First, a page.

Story of Shah Manssur.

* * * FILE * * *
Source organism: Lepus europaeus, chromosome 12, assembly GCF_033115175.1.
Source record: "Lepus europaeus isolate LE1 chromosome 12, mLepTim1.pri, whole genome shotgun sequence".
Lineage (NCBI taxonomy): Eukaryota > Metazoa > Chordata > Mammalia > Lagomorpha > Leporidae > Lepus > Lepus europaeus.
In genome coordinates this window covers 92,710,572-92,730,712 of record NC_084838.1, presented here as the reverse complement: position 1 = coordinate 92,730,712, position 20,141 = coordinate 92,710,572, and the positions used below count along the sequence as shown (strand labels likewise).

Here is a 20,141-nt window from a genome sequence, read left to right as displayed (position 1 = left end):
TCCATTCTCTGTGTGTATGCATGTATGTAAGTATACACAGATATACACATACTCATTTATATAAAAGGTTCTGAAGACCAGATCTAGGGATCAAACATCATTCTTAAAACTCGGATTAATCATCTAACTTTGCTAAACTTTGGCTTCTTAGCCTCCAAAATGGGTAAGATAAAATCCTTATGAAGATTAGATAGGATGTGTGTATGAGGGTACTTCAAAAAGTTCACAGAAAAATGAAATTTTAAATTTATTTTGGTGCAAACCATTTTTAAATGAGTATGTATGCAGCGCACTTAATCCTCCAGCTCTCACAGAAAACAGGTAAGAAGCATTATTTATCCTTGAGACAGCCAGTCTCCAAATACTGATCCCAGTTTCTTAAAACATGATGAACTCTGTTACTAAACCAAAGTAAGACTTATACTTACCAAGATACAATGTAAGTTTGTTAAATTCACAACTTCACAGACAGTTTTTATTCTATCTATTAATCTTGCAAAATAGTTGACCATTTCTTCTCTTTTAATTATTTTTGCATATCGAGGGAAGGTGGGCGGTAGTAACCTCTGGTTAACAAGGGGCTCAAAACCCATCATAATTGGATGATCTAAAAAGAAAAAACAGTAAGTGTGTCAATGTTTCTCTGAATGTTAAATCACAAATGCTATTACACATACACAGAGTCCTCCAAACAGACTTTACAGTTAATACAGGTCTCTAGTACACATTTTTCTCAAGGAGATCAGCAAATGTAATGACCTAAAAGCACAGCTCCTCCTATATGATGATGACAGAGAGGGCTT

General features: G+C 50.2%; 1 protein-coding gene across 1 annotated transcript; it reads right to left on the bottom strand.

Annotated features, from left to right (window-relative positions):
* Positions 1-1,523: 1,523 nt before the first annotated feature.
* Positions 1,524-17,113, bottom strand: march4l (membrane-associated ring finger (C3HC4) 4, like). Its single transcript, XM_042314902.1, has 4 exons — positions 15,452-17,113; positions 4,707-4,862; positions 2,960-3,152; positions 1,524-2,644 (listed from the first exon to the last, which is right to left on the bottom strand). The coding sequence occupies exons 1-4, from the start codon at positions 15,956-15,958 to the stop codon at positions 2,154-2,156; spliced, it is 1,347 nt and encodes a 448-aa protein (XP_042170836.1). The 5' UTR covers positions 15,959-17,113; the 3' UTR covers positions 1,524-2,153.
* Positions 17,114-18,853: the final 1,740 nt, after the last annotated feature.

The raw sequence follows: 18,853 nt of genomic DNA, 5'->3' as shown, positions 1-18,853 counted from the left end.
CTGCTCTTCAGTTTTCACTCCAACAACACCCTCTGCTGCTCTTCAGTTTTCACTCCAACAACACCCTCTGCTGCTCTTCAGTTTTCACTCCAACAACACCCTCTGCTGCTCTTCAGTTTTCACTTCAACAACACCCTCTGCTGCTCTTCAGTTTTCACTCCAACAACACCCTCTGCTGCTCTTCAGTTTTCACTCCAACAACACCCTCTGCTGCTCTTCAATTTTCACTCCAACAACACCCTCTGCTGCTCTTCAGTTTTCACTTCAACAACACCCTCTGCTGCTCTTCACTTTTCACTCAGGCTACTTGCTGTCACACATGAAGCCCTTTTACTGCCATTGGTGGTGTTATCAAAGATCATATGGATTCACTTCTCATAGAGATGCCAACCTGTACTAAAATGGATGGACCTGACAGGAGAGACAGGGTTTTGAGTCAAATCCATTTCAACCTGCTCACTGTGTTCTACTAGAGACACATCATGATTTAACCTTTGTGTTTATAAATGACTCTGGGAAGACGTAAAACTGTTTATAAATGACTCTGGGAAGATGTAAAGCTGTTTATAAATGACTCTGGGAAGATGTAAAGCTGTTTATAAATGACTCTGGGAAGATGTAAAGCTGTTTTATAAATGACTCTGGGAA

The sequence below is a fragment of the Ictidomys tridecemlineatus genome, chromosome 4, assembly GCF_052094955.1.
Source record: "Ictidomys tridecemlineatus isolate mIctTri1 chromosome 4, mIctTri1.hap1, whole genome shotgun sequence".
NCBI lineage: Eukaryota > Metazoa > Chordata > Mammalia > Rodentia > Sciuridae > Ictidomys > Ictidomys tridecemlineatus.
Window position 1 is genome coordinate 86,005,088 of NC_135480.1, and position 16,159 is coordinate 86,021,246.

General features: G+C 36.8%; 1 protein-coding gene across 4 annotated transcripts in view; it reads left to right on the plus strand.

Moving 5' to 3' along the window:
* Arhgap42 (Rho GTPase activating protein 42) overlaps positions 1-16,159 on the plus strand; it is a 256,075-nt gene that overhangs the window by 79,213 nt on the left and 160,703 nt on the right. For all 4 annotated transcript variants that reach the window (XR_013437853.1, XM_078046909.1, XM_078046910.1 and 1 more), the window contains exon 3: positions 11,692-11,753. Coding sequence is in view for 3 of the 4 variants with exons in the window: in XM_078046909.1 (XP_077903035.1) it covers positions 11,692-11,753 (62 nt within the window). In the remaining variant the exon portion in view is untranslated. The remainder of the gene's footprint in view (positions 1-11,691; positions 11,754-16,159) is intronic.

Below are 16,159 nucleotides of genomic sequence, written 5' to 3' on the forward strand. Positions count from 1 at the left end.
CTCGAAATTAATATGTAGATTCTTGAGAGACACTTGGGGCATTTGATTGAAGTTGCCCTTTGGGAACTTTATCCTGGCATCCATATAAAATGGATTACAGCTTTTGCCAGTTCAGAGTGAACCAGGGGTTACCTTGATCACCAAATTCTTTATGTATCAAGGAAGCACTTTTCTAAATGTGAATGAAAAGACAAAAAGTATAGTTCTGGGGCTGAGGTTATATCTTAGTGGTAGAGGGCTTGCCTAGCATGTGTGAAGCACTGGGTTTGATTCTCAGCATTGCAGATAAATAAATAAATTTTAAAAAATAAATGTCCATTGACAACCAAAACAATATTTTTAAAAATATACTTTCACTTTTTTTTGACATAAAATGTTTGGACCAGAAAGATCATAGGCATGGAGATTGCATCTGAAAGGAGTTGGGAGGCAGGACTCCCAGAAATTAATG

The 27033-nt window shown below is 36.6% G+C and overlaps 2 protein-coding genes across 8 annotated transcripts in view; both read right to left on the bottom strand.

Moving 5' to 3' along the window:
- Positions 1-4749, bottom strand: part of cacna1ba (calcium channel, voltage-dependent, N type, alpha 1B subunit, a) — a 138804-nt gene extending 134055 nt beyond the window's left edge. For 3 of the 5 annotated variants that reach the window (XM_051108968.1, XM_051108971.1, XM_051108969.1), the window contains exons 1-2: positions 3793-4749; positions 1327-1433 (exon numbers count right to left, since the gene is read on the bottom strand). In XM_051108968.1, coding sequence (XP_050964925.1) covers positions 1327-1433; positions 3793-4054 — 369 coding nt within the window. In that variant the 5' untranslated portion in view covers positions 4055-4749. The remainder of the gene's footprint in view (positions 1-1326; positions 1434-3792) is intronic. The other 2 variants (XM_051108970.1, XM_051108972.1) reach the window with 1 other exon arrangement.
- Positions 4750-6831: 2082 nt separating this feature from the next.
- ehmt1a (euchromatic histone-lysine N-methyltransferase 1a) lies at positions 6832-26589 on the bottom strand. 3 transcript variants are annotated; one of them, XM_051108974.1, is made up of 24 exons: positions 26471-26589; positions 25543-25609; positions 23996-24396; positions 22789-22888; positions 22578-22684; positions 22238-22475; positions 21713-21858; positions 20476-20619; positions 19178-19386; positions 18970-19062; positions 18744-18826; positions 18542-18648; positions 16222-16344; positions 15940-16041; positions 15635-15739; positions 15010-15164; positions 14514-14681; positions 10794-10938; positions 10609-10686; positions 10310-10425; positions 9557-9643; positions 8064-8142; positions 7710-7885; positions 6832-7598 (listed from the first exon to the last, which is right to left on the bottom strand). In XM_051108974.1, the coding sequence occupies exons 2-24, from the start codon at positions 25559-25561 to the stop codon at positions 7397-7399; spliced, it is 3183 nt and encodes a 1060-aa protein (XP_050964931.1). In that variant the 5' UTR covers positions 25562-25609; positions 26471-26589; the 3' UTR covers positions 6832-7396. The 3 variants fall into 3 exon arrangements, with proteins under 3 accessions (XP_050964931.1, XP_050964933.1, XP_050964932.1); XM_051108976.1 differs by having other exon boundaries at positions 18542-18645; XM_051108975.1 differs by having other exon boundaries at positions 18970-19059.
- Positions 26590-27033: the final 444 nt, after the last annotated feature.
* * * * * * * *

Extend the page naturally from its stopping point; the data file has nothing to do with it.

ONCE upon a time there was a man called Shah Manssur, from the neighbourhood of Nishapúr, who lived in affluence, but deceitful fortune had spread the chess-board of hypocrisy, had mated and abandoned him in the desert of affliction. After he lost all his property, he sat down in the lap of misery, and finding all his efforts to better his condition fruitless, he set out for India. When he arrived in Kabúl he was equally disappointed, so he went one day into the bazár, hoping to find employment as a porter. There he waited till evening, and every man found occupa­tion excepting himself. He began involuntarily to shed tears, and one of the principal merchants, who was returning home from the palace of the Amír, saw him, and, concluding that he was suffering from some wrong done to him, asked him the cause of his distress. Manssur informed him of his circumstances, upon which the merchant took him to his house, and next morning told him that as he was in need of an attendant he might stay until he could find something more to his advantage. Shah Manssur accordingly entered into the merchant's service, and gained by his diligence the approbation of his master, but raised the envy of his fellow servants and incurred the ill-will of his mistress. One day he felt somewhat indisposed, and the merchant's wife sent him some poison as a medicine,* but as his distemper was slight he made no use of the remedy, and kept it in his pocket. Now the merchant had a little son whom Shah Manssur was wont to carry about, and who was so much accustomed to him that whenever he cried Manssur only could quiet him. It so happened that this day the child would not cease weeping, and Shah Manssur was obliged to take him into the street, hoping to divert him by looking at the passers-by. Having a little business to despatch, he set the child for a moment against a wall, which unfortunately fell and covered him. Shah Manssur was in despair and made a great outcry, whereupon the merchant came out and asked him why he made such a noise. He told his master of the accident, at which the merchant was disconsolate, and the people flocked from all directions wishing to kill Shah Manssur. Meanwhile the ruins of the wall were removed, and on the child being extricated he was found alive and perfectly uninjured. The father and mother of the child were in an ecstasy of joy at his fortunate escape, and all the people wondered. Shah Manssur fell on his knees and thanked the Most High, and everybody rejoiced. A man in the crowd proposed that a medi­cine be administered to the child, and Shah Manssur immediately produced from his pocket that sent to him by the merchant's wife, and handed it to his master, but as soon as the child had swallowed it he fell into convulsions and expired. The child's parents were in despair, especially the mother, who threatened to commit suicide if Shah Manssur were suffered to live, because, as she said, he had poisoned her son. Hereupon the merchant's servants tied Manssur to a post, and ill-treated him so much that he fainted, and was abandoned for dead.